It’s Alive: Bringing Your Nightmares to Life edited by Eugene Johnson
Crystal Lake Publishing (December 14, 2018)
280 pages; $3.99 e-book
Reviewed by Dave Simms
There are books on writing that inspire, ones that feed the muse, ones that teach, but rarely has there been one that encompasses all three aspects that result in a must-read, must-have companion for the writer’s lair.
Last year’s Where Nightmares Came From came pretty close with articles and essays on the horror genre from a writer’s perspective. It’s Alive continues that journey, but burrows deep within the authors’ psyche to where the story lives, breathes, and pushes its way out into the world. The massive collection of articles and interviews has something for every fan and everyone who has ever thought of writing, in this genre or others. Yes, it’s a book on horror, but its knowledge can easily be transferred to other genres as it focuses on the true ART of storytelling, something most reference books fail to acknowledge.
The following pieces are highlights for this reviewer, but in no way do I mean to diminish the others. Wherever the writer is in his or her career, or whatever stage of the story they may gravitate towards, any chapter could hit the bullseye for them. Tomorrow, a new favorite may emerge, which is the beauty and accessibility of the book. Some chapters at first appear to cover similar material, such as the age old “show versus tell” argument, yet how it’s approached and attacked vary in style and application. Reading how so many greats in the field carve into their imaginations and create something from nothing proves the infinite paths to travel to arrive at the story’s end.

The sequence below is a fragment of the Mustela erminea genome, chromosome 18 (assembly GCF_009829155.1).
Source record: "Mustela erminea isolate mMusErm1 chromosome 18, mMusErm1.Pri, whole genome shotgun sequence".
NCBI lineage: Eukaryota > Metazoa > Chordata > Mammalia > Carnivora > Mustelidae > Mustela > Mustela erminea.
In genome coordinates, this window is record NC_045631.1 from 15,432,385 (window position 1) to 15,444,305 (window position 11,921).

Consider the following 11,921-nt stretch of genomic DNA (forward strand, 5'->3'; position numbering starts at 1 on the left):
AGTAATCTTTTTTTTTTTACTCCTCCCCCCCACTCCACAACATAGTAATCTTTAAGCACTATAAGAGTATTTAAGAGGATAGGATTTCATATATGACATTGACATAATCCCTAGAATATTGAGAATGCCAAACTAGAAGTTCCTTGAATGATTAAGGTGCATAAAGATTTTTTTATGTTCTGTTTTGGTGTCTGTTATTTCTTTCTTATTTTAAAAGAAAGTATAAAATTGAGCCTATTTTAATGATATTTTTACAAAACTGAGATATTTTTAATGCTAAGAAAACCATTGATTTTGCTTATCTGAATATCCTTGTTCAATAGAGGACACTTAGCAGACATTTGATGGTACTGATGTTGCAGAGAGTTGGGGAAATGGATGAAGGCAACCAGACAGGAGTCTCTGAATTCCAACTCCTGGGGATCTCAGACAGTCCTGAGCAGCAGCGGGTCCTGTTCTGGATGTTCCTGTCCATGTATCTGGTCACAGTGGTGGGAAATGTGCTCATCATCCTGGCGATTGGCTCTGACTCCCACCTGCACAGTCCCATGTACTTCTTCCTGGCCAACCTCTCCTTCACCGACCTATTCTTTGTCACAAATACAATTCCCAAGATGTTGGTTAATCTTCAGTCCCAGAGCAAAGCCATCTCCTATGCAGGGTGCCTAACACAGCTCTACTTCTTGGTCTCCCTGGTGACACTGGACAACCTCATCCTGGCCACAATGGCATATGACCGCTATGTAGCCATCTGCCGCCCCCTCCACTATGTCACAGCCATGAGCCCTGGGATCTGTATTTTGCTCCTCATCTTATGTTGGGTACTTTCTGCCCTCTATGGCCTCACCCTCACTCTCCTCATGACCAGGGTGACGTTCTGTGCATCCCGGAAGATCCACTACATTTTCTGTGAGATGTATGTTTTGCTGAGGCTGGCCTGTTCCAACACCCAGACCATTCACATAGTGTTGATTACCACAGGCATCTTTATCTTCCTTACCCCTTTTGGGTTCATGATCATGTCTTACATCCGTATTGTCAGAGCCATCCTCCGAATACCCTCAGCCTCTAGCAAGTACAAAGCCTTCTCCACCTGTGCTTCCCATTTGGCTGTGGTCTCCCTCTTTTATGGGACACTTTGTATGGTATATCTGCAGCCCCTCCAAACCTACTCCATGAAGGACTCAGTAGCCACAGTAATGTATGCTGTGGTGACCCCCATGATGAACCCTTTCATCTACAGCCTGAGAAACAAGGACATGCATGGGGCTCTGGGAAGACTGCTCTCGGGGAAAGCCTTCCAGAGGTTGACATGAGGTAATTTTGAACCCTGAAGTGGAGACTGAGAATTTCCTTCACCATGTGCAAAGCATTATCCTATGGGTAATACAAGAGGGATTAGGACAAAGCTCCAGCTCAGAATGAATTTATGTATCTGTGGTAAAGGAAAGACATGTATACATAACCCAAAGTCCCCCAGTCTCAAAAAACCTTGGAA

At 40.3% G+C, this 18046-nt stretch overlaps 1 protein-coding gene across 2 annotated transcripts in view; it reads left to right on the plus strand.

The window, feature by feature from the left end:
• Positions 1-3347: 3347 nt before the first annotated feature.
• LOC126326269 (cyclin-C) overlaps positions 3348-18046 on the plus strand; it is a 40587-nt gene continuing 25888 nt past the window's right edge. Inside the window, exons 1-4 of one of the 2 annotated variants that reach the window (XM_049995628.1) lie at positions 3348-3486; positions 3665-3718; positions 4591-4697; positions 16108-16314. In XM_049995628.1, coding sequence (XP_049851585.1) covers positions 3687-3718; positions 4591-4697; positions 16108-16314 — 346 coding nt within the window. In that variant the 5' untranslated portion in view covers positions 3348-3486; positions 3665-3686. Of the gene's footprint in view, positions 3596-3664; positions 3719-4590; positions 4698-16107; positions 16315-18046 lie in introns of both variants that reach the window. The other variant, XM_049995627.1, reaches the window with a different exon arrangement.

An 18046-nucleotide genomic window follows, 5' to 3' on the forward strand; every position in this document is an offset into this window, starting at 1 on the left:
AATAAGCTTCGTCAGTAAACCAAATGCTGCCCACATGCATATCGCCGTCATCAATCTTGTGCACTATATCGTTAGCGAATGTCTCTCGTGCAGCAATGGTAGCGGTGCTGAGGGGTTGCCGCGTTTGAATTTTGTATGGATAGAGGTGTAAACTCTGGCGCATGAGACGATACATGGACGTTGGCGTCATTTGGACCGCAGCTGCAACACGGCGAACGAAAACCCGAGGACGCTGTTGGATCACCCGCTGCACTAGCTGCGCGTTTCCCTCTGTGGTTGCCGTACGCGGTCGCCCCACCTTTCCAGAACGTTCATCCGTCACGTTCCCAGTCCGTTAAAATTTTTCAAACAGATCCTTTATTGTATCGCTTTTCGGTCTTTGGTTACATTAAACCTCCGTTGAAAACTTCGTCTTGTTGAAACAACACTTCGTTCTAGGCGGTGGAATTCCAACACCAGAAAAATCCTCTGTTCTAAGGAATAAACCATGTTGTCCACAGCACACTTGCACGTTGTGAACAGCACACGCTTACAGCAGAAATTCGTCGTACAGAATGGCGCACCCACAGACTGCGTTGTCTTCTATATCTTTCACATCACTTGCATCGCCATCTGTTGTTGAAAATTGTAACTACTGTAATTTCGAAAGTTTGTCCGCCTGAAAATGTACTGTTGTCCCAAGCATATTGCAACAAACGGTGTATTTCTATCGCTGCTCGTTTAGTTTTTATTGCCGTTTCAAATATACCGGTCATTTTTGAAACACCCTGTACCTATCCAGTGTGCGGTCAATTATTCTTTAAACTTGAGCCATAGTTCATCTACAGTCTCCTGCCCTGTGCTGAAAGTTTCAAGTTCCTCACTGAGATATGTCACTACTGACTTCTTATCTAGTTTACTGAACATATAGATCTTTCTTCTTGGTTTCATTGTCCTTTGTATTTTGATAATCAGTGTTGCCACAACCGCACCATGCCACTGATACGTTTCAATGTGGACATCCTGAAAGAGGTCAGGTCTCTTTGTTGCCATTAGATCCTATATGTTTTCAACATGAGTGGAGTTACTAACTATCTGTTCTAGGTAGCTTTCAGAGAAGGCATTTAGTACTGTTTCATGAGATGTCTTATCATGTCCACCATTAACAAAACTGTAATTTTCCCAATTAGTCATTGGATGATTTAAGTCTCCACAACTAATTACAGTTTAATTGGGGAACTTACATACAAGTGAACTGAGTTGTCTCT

Jonathan Maberry kicks off the book with his recollections of learning from two of the greatest writers of the the twentieth century, Ray Bradbury and Richard Matheson. His experiences as a child playing the “What If” game with these giants sounds simple but delves into the crucial questions that every storyteller must answer.
Yvonne Navarro tackles the “to outline or not to outline” in a sensible manner that doesn’t demonize either and shows how both can aid the writer in distress. For the artist who abhors one method or the other, this should be mandatory reading as it can redirect a story over the roughest terrain.
“The Horror Writer’s Ultimate Toolbox” by Tim Waggoner at first looks simple for the seasoned writer but when read thoroughly, it takes on different meaning. There exists here a trio of articles on characterization that all bring something special to the table,even though the initial premise is similar.
Paul Wilson, Brian Kirk, and Kealan Patrick Burke pen intelligent, easy to apply tutorials on how to craft the characters that will stand out in a short story or novel. Creating empathy, conveying the true heart of that main protagonist or villain, or simply adding layers to an existing person that will keep the reader engaged is something every writer strives for yet often comes up short on. The applications by Wilson bring to mind his iconic “Repairman Jack” character, who could have been a terribly bland player on the page, but by utilizing the suggestions in the chapter, force the writer to dig deep and give the characters life in ways he or she likely had not even considered. Kirk and Burke delve further into this, stoking empathy for even the toughest characters to love.
Delivering the writer’s voice onto the page is something that’s been written about in countless books, yet Robert Ford almost makes it sound easy. Del Howison’s interview with Heather Graham, Mick Garris, Steve Niles, Maria Alexander, and Mark Anderson unravel their methods of getting the idea stuck in the writer’s head to the page or screen.
Finally, there’s the interview with the elusive by legendary Clive Barker by Tim Chizmar. While several pieces can be pointed to as the pinnacle of the book, this one hit home with just one bit of advice from the master. Barker’s insight into the macabre art of creating is worth the price of admission.
It’s Alive creates something special here. Crystal Lake continues to prove why they’re at the top with this.
Highly recommended reading for anyone who feels the need to create—it should be required reading for the anyone starting out in the field.